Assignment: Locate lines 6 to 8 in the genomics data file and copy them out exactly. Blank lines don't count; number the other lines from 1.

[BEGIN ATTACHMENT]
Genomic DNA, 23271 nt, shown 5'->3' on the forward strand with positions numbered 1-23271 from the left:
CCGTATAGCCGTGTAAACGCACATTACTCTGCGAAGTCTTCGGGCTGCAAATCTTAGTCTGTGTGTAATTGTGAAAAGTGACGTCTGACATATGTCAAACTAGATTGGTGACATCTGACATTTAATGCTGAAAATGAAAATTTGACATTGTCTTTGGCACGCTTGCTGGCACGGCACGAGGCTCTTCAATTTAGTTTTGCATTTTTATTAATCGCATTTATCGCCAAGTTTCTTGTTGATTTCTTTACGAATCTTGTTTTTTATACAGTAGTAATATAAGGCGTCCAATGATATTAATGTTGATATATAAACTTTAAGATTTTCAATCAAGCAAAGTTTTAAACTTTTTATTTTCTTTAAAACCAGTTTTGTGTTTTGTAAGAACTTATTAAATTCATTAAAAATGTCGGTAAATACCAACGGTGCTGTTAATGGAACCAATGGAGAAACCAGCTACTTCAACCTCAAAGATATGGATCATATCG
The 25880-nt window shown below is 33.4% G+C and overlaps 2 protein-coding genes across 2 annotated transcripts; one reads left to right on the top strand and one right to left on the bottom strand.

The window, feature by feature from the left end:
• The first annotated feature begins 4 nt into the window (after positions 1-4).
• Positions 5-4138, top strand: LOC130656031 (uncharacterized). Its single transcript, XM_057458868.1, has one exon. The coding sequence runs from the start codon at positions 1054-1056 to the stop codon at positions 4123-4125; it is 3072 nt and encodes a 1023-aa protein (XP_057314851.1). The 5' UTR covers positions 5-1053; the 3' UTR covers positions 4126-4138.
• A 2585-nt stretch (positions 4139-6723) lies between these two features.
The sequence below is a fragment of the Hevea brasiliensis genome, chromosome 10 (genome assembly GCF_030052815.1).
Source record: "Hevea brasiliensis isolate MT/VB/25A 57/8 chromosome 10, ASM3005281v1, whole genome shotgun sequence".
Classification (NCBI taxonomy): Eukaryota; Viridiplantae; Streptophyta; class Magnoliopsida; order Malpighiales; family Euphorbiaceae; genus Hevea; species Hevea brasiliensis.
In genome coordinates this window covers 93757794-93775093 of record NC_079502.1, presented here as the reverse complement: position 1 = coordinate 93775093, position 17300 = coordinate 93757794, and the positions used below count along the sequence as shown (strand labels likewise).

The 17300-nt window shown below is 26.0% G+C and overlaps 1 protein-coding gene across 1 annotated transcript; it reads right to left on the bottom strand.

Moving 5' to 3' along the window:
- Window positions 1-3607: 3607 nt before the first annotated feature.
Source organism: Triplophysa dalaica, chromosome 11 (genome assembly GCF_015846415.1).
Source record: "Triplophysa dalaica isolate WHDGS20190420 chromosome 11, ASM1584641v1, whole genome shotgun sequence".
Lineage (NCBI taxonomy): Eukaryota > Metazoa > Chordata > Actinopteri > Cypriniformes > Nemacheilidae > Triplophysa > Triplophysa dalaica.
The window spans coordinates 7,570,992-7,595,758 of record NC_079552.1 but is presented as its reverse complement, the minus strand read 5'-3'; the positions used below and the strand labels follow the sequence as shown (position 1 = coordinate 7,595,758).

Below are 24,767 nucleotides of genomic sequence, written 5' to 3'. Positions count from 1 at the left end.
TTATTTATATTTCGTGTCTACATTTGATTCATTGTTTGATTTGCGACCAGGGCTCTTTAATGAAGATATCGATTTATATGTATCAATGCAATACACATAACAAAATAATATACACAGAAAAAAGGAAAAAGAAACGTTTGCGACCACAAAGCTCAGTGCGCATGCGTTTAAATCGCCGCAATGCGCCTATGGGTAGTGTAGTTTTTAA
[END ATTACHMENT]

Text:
• Positions 5-4138, top strand: LOC130656031 (uncharacterized). Its single transcript, XM_057458868.1, has one exon. The coding sequence runs from the start codon at positions 1054-1056 to the stop codon at positions 4123-4125; it is 3072 nt and encodes a 1023-aa protein (XP_057314851.1). The 5' UTR covers positions 5-1053; the 3' UTR covers positions 4126-4138.
• A 2585-nt stretch (positions 4139-6723) lies between these two features.
The sequence below is a fragment of the Hevea brasiliensis genome, chromosome 10 (genome assembly GCF_030052815.1).